New York Times’ Represent Feature


The New York Times just launched a new interactive feature called Represent. Represent allows New York City residents to type in their address and receive a stream of political information for all of their elected representatives from the City Council to the U.S. Senate. The information currently contained in Represent includes mentions in Times articles and congressional votes. It’s very much like a political coverage EveryBlock (and it wouldn’t be a bad idea for EveryBlock to integrate this data into their local data streams). The Open blog at the Times explains:

Using your address as a starting point, Represent figures out which political districts you live in and who represents you at different levels of government. It draws maps that show how where you live fits into the political geography of the city. And using information collected from around the Web, it presents a customized activity stream that tracks what the people who represent you are doing.

Represent crawls a collection of New York Times stories and City Room blog posts, looking for references to public officials. It also draws from official data sources — currently, Congressional roll-call votes, which we collect by parsing feeds and scraping government Web sites. It evaluates each article, blog post and vote to find the stories most relevant to you. (Both our article search and our Congressional votes database will soon be available to outside developers through free, open APIs.)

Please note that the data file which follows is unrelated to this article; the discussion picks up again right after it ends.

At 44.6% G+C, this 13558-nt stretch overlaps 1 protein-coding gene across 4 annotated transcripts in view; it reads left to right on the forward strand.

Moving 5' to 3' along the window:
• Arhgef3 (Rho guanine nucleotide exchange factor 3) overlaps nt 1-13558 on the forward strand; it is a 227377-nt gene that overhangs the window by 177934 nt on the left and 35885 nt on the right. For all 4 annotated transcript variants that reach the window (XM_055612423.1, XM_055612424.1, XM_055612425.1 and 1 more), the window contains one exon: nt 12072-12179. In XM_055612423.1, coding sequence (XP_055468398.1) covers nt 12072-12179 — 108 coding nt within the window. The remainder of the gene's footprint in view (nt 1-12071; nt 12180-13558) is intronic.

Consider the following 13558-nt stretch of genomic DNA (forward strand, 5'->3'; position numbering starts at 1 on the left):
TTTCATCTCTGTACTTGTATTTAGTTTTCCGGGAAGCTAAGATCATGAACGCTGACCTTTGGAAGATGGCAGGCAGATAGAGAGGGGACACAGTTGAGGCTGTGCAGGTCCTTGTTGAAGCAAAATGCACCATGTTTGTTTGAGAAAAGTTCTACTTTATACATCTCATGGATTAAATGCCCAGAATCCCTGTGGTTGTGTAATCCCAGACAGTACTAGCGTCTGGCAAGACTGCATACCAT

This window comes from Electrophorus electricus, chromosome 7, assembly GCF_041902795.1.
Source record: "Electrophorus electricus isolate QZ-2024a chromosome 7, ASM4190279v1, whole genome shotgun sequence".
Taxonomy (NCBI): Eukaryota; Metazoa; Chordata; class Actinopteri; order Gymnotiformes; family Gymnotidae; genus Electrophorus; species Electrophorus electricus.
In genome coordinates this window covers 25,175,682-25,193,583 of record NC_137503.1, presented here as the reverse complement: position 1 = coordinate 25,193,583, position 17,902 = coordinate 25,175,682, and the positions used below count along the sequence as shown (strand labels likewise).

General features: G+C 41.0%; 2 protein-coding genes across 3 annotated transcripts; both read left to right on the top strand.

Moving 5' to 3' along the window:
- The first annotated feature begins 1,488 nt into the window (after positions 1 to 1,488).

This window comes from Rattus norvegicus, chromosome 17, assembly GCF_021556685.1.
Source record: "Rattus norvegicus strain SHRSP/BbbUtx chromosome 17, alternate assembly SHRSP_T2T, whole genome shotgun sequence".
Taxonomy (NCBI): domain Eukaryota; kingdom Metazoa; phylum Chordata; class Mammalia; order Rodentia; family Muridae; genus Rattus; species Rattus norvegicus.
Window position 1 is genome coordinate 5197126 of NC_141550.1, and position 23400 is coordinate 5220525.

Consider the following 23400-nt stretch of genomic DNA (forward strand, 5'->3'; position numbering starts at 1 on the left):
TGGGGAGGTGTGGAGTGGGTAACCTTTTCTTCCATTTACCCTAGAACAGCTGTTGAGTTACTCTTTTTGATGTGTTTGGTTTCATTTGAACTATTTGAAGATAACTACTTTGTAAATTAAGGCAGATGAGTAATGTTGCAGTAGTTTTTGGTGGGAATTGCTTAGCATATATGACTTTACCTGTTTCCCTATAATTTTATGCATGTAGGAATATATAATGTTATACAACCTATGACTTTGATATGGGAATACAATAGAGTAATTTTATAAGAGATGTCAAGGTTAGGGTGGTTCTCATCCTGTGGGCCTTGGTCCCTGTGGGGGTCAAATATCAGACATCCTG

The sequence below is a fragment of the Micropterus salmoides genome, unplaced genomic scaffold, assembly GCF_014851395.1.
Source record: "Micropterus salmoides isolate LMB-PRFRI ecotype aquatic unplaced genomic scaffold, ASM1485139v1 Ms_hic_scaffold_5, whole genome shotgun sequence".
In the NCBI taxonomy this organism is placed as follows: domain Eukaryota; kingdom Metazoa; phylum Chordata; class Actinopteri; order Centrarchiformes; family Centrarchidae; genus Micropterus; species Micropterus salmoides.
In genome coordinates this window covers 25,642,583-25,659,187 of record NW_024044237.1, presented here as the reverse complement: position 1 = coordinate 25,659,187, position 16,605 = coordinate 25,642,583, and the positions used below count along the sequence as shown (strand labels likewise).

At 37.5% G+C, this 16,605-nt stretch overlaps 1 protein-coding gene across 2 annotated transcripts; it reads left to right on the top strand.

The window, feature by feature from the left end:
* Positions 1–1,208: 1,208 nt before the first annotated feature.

The fact that the Times is launching something that serves not just as a supplement to coverage, but also as a public service, shows the direction that large, traditional media sources are heading as they shrink in print and expand online. Another example would be the Washington Post’s congressional votes database. The Post also currently experiments with Apture to provide greater context in their political coverage. Here’s Apture explaining their partnership with the Post: I can only imagine that we’ll be seeing a lot more information integration from large traditional news organizations in the coming years.